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THE HEARTBREAK KID

There's Something About The Farrelly Brothers
Peter and Bobby Farrelly began their careers as salesmen: Peter worked for a shipping line and Bobby invented a round beach towel called Sun Spot that allowed sunbathers to change position as the sun moved without repositioning their towels. (P.S. - It wasn't a big seller.)

Neither brother has ever taken a class in screenwriting or directing (though Peter has an MFA in creative writing from Columbia University). Instead, the siblings' filmmaking passion was fueled by dissatisfaction with what they were seeing in the theaters. "We used to go to the movies and we'd come out and say why didn't they do it this way?” recalls Bobby.

Their first efforts at screenwriting were a little too "non-mainstream,” according to Bobby, and the major movie studios showed no interest in them until they made their first low-budget independent movie, "Dumb and Dumber.” "Everyone in town had already passed on it. They said we'd never get stars to play such dumb guys,” says Bobby. "Agents didn't want to give it to their actors. But we thought, ‘It's funny and we'll make it cheap' and we cast ourselves as directors. We didn't know what we were doing, but we were lucky enough to get Jim Carrey interested and his career just happened to be taking off. Somewhere along the way they forgot to fire us.”

The comedy, which starred Carrey and Jeff Daniels as a pair of likable half-wits on a cross-country adventure, grossed more than $340 million worldwide and helped the filmmakers develop a loyal audience for their boyish humor, outlandish characters and sweet, but raunchy, comedy.

The Farrellys say that they rarely butt heads during a production, perhaps because they each have defined roles in the filmmaking process: Bobby is more likely to be found behind the monitor checking for the perfect shot, while Peter works with the actors to get the perfect take.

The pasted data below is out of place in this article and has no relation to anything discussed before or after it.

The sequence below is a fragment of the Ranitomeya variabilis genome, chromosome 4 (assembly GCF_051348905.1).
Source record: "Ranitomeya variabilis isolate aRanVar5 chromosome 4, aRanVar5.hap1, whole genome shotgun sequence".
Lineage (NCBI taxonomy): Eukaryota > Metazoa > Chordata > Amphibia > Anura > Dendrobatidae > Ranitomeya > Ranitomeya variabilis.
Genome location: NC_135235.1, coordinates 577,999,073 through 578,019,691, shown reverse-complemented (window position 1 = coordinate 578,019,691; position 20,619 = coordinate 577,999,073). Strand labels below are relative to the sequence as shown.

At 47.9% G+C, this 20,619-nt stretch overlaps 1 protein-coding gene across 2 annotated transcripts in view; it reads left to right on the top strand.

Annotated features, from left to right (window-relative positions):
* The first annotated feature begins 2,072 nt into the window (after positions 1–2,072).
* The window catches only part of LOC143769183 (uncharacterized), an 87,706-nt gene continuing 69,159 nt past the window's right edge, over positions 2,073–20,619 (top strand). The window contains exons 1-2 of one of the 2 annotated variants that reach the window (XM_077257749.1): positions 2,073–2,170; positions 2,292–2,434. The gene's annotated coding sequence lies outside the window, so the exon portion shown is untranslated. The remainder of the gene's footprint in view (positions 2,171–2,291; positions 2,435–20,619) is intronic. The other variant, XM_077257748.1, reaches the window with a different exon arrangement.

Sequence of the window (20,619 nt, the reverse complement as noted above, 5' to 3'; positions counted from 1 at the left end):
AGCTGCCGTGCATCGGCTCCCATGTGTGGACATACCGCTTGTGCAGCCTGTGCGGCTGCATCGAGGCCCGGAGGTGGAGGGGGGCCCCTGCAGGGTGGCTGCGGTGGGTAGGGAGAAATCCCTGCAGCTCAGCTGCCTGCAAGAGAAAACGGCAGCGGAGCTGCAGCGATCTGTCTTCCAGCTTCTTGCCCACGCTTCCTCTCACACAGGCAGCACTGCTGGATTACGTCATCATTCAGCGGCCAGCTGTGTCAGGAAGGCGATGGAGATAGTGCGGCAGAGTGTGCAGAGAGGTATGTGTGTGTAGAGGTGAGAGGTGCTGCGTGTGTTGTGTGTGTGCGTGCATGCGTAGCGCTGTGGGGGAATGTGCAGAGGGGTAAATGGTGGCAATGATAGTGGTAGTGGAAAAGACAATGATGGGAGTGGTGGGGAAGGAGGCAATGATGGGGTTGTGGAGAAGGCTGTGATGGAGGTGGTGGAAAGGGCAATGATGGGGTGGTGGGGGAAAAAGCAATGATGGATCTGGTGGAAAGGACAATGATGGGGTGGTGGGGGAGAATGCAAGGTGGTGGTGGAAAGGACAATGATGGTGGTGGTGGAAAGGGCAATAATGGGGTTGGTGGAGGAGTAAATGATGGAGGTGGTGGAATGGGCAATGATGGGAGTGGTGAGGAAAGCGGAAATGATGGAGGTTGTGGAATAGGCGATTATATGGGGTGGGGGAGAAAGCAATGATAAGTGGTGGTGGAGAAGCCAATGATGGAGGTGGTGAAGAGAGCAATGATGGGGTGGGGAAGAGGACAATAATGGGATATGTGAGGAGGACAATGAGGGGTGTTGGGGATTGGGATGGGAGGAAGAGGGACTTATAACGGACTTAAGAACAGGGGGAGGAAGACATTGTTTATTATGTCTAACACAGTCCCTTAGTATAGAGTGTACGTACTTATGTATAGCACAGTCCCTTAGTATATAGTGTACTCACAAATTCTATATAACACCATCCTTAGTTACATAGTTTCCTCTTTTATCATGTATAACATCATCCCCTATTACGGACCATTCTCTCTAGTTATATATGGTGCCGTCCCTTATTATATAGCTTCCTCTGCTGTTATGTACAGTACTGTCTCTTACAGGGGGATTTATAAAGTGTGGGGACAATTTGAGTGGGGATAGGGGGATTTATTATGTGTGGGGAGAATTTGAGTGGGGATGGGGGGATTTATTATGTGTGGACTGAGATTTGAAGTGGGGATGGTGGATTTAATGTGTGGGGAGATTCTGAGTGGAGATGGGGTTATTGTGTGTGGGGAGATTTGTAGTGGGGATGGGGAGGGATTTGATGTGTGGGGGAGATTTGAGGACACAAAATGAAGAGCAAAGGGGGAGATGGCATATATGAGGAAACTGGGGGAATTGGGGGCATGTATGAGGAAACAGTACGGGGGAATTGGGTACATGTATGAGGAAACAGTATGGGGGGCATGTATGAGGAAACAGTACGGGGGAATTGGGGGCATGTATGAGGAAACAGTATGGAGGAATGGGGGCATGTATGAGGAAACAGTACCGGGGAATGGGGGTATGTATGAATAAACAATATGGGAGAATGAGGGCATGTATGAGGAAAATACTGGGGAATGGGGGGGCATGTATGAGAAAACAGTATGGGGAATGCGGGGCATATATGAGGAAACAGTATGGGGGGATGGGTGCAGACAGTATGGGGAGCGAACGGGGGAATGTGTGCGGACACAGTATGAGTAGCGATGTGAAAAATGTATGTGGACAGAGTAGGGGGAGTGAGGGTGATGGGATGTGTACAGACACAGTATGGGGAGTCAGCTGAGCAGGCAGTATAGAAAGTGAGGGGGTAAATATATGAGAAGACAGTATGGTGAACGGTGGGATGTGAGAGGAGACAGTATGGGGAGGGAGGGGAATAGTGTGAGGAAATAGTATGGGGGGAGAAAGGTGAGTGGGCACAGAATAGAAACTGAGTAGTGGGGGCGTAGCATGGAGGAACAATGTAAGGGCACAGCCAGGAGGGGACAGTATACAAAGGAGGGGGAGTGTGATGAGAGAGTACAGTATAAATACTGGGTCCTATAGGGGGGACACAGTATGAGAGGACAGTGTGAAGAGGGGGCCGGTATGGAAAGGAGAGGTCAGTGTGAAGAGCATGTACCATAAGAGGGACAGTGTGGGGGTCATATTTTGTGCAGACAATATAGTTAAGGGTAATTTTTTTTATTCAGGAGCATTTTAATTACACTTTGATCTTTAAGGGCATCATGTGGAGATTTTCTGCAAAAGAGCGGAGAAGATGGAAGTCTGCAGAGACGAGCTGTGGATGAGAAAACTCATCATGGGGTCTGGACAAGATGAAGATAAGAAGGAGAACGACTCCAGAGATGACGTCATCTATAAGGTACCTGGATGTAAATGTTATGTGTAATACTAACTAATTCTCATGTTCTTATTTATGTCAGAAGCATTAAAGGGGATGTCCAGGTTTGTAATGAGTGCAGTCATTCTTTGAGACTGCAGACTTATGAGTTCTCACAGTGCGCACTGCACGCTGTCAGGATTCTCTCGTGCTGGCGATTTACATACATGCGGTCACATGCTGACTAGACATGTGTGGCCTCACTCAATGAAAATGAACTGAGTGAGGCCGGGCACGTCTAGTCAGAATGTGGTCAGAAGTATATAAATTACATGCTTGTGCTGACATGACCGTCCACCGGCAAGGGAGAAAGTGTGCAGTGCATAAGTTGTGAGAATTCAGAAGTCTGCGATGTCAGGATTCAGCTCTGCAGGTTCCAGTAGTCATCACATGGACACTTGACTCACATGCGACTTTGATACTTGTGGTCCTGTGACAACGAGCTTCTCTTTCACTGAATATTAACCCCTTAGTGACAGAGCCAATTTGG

"Peter and I have always worked together,” says Bobby. "We don't really know any other way, and we never look at it like we're competing with each other, or say, ‘Jeez, I wish I got to do that.' We throw ego aside and say, there's two of us here, and hopefully between the two of us we can make it better than either one of us would have done alone.”

While the number of successful directing teams can probably be counted on one hand with fingers to spare, according to Peter there is strength in numbers, especially when your films tend to push the comedic envelope: "People sometimes ask ‘can you really do that?' And when you hear that question enough, you start to think ‘am I crazy? What am I doing?' But when you have someone by your side who's in agreement with you, you hold each other up. That's the real advantage we have.”

Stiller says working with the brothers is like no other experience in the movie business. "It's like a party a lot of the time. They are very loose and they like to have a good time. They're very sweet guys who love to laugh and they have this sort of connection as brothers where they know how to finish each other's sentences. They are on the same wavelength.”

While most of the brothers' onscreen jokes are carefully planned out, the directors also are open to improvisation and spontaneity, which creates an atmosphere of camaraderie - and no-holds-barred hijinks - on the set.

"They like to show their private parts,” says Stiller. "They derive a lot of pleasure from that. Now, certain people can go to jail for that, but on a Farrelly brothers' movie you really can't not have that happen to you. They have this joke where they're like, ‘Do you know what time it is?' And something's sticking out of their pants.”

Once the cameras start to roll, however, the Farrellys are all business. "That's when they really do what they do best,” continues Stiller. "Sometimes they'll thro

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